Finally, I saw her. I saw her through the glass part of the door. The reason I saw her, she had my crazy hunting hat on, you could see that hat about ten miles away.
Which of the following passages resonates most with the above excerpt?
“My brother Allie and I, if we were with our parents and all, we used to move our seats and go way down so we could watch him. He's the best drummer I ever saw. He only gets a chance to bang them a couple of times during a whole piece, but he never looks bored when he isn't doing it.”
“I'll tell you what kind of red hair he had... I remember once...having a hunch that if I turned around all of a sudden, I'd see Allie. So I did, and sure enough, he was sitting on his bike outside the fence...and he was sitting there, about a hundred and fifty yards behind me, watching me tee off. That's the kind of red hair he had.”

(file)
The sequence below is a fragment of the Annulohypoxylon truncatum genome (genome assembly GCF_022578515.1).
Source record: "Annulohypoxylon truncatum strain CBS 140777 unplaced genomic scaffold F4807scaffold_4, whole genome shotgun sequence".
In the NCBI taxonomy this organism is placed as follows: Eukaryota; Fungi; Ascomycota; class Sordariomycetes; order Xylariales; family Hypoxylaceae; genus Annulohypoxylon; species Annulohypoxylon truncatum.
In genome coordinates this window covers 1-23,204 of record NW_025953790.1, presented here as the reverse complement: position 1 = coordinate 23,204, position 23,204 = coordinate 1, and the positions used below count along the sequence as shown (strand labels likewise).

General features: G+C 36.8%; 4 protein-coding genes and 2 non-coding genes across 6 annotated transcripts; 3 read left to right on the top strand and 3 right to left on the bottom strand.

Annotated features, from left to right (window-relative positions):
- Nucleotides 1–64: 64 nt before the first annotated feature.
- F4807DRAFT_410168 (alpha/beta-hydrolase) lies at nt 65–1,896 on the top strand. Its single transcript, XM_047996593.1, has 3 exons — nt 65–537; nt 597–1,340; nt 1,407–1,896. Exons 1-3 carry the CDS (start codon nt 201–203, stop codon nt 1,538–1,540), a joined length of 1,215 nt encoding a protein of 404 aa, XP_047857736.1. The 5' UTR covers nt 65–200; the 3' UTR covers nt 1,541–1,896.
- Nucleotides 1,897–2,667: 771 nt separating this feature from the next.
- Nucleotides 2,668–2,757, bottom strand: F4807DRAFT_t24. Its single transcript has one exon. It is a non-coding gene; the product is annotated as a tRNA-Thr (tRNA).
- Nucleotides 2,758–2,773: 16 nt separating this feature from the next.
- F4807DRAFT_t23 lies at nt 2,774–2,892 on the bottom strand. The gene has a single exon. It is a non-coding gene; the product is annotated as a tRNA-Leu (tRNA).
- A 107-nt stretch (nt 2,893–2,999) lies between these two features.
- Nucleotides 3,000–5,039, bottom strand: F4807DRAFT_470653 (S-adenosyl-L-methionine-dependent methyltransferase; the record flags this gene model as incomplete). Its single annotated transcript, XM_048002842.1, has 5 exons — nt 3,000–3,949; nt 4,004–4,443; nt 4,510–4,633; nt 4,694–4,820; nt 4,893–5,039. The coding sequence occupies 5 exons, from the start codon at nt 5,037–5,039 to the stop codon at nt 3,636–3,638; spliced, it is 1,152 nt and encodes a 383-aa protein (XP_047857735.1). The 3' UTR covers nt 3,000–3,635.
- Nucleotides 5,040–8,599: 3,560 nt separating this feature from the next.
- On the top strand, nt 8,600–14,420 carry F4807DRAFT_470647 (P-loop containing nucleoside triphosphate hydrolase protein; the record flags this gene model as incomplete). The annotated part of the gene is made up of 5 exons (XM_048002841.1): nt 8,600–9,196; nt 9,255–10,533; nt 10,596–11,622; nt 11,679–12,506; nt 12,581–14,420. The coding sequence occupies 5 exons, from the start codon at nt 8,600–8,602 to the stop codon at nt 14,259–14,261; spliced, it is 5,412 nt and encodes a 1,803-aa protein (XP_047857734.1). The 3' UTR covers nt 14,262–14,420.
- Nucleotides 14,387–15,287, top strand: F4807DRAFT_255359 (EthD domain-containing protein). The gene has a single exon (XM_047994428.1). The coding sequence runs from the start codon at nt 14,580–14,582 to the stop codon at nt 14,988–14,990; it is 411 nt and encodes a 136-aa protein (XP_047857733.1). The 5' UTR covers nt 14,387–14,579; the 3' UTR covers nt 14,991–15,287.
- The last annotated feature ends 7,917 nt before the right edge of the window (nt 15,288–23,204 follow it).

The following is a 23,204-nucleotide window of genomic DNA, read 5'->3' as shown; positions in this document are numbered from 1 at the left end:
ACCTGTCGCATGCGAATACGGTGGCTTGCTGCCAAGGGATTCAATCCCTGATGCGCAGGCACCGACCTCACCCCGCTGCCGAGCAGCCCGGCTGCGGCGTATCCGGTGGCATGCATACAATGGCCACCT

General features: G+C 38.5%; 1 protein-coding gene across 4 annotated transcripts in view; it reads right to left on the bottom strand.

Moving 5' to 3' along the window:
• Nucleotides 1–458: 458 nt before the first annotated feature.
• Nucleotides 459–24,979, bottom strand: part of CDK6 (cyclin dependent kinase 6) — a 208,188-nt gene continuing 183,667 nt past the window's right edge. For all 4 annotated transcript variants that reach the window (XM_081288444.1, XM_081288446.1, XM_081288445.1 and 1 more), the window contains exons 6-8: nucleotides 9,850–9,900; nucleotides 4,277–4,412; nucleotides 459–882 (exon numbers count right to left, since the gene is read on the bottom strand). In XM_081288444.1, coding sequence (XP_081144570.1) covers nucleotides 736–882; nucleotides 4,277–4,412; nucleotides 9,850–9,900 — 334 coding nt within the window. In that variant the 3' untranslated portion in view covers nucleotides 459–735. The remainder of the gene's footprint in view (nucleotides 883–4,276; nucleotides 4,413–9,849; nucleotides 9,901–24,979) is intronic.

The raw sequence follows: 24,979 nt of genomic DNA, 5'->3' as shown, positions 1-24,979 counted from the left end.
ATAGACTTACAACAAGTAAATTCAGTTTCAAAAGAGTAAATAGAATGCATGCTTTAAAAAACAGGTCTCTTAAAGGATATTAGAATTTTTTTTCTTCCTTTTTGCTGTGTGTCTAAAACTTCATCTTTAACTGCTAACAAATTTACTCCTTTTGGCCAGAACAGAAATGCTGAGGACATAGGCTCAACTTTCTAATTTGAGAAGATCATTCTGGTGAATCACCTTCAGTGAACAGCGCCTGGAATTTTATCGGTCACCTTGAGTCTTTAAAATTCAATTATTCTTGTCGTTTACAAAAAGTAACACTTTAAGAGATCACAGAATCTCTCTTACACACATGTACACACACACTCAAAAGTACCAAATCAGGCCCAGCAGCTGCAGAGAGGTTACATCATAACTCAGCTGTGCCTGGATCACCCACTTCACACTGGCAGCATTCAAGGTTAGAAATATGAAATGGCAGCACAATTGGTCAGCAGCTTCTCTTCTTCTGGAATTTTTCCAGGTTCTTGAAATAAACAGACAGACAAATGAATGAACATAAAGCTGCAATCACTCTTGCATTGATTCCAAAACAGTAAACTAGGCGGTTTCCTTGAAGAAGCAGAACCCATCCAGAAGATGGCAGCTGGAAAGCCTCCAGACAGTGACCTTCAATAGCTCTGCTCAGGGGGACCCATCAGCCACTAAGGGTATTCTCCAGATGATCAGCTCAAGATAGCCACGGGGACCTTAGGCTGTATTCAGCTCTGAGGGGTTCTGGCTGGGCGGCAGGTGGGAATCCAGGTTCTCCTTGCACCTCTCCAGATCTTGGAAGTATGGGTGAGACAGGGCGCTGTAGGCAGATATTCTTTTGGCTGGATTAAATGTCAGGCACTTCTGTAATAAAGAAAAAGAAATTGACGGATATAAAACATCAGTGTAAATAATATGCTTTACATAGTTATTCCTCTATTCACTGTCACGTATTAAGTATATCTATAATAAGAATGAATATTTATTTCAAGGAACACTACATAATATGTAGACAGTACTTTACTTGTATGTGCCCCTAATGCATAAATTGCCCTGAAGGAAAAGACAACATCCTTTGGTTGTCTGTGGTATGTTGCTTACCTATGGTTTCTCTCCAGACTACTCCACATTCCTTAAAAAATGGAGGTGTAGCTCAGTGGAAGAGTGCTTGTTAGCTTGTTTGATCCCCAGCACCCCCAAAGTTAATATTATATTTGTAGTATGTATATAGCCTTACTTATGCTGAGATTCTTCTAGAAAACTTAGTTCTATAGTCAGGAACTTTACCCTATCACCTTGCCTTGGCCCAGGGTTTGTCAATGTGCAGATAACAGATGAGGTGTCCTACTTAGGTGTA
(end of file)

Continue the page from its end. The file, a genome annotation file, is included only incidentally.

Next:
“I remember Allie once asked him wasn't it sort of good that he was in the war because he was a writer and it gave him a lot to write about and all. He made Allie go get his baseball mitt and then he asked him who was the best war poet, Rupert Brooke or Emily Dickinson. Allie said Emily Dickinson.”
“My brother Allie had this left-handed fielder's mitt. He was left-handed. The thing that was descriptive about it, though, was that he had poems written all over the fingers and the pocket and everywhere. In green ink. He wrote them on it so that he'd have something to read when he was in the field and nobody was up at bat. He's dead now. He got leukemia and died when we were up in Maine, on July 18, 1946.”
“He was two years younger than I was, but he was about fifty times as intelligent. He was terrifically intelligent. His teachers were always writing letters to my mother, telling her what a pleasure it was having a boy like Allie in their class. And they weren't just shooting the crap. They really meant it. But it wasn't just that he was the most intelligent member in the family. He was also the nicest, in lots of ways. He never got mad at anybody.”